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US6651132B1 - System and method for emulating the operation of a translation look-aside buffer - Google Patents

System and method for emulating the operation of a translation look-aside buffer Download PDF

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US6651132B1
US6651132B1 US09617709 US61770900A US6651132B1 US 6651132 B1 US6651132 B1 US 6651132B1 US 09617709 US09617709 US 09617709 US 61770900 A US61770900 A US 61770900A US 6651132 B1 US6651132 B1 US 6651132B1
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system
address
memory
guest
computer
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Eric P. Traut
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Microsoft Technology Licensing LLC
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Microsoft Corp
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    • GPHYSICS
    • G06COMPUTING; CALCULATING; COUNTING
    • G06FELECTRICAL DIGITAL DATA PROCESSING
    • G06F12/00Accessing, addressing or allocating within memory systems or architectures
    • G06F12/02Addressing or allocation; Relocation
    • G06F12/08Addressing or allocation; Relocation in hierarchically structured memory systems, e.g. virtual memory systems
    • G06F12/10Address translation
    • GPHYSICS
    • G06COMPUTING; CALCULATING; COUNTING
    • G06FELECTRICAL DIGITAL DATA PROCESSING
    • G06F12/00Accessing, addressing or allocating within memory systems or architectures
    • G06F12/02Addressing or allocation; Relocation
    • G06F12/08Addressing or allocation; Relocation in hierarchically structured memory systems, e.g. virtual memory systems
    • G06F12/10Address translation
    • G06F12/1027Address translation using associative or pseudo-associative address translation means, e.g. translation look-aside buffer [TLB]
    • GPHYSICS
    • G06COMPUTING; CALCULATING; COUNTING
    • G06FELECTRICAL DIGITAL DATA PROCESSING
    • G06F9/00Arrangements for programme control, e.g. control unit
    • G06F9/06Arrangements for programme control, e.g. control unit using stored programme, i.e. using internal store of processing equipment to receive and retain programme
    • G06F9/44Arrangements for executing specific programmes
    • G06F9/455Emulation; Software simulation, i.e. virtualisation or emulation of application or operating system execution engines
    • G06F9/45533Hypervisors; Virtual machine monitors
    • G06F9/45554Instruction set architectures of guest OS and hypervisor or native processor differ, e.g. Bochs or VirtualPC on PowerPC MacOS
    • GPHYSICS
    • G06COMPUTING; CALCULATING; COUNTING
    • G06FELECTRICAL DIGITAL DATA PROCESSING
    • G06F9/00Arrangements for programme control, e.g. control unit
    • G06F9/06Arrangements for programme control, e.g. control unit using stored programme, i.e. using internal store of processing equipment to receive and retain programme
    • G06F9/44Arrangements for executing specific programmes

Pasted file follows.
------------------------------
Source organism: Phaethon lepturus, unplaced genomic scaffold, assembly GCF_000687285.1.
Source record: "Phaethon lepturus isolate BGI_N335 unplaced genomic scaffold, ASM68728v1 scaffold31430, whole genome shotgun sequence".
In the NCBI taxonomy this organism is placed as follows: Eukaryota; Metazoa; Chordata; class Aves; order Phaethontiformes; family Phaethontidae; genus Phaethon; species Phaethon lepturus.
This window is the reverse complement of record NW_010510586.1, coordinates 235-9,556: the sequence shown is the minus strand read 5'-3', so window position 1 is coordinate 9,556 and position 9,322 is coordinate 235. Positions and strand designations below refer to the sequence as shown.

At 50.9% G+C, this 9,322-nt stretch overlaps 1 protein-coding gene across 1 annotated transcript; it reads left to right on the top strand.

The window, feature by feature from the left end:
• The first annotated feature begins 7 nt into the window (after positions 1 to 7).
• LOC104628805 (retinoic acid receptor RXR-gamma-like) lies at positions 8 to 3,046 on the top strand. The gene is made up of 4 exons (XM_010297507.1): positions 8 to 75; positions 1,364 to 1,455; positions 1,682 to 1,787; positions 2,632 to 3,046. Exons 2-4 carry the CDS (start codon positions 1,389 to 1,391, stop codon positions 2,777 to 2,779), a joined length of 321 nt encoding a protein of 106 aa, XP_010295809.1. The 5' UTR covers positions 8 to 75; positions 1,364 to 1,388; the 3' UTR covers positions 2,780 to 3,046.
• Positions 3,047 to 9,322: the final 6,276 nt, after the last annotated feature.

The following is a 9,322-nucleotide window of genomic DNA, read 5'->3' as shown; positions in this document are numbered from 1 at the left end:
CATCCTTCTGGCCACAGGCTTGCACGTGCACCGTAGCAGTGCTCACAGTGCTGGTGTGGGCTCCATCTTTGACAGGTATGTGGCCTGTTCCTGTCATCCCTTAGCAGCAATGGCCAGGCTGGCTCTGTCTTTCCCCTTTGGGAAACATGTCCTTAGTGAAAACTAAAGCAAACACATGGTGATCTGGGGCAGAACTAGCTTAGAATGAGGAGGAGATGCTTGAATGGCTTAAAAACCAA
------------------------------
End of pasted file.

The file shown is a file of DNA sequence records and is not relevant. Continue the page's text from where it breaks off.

• G06F9/455Emulation; Software simulation, i.e. virtualisation or emulation of application or operating system execution engines
    • G06F9/45533Hypervisors; Virtual machine monitors
    • G06F9/45558Hypervisor-specific management and integration aspects
    • GPHYSICS
    • G06COMPUTING; CALCULATING; COUNTING
    • G06FELECTRICAL DIGITAL DATA PROCESSING
    • G06F9/00Arrangements for programme control, e.g. control unit
    • G06F9/06Arrangements for programme control, e.g. control unit using stored programme, i.e. using internal store of processing equipment to receive and retain programme
    • G06F9/44Arrangements for executing specific programmes
    • G06F9/455Emulation; Software simulation, i.e. virtualisation or emulation of application or operating system execution engines
    • G06F9/45533Hypervisors; Virtual machine monitors
    • G06F9/45558Hypervisor-specific management and integration aspects
    • G06F2009/45583Memory management, e.g. access, allocation
    • GPHYSICS
    • G06COMPUTING; CALCULATING; COUNTING
    • G06FELECTRICAL DIGITAL DATA PROCESSING
    • G06F2212/00Indexing scheme relating to accessing, addressing or allocation within memory systems or architectures
    • G06F2212/68Details of translation look-aside buffer [TLB]
    • G06F2212/683Invalidation

Abstract

A method for tracking the changes to the emulated page tables of a host computer system is disclosed in which each memory location accessed by the guest computer system is placed on one of several hierarchical address translation lists maintained by the host computer system. In response to one or more events in the guest computer system, the contents of one or more of the address translation lists of the host computer system are unmapped as a means of tracking in the host computer system changes made to the address translation of virtual addresses to physical addresses in the emulated computer system.

Description

TECHNICAL FIELD OF THE INVENTION

The present invention relates in general to the field of virtual memory management and, more particularly, to a method for emulating the operation of a memory management unit.

BACKGROUND OF THE INVENTION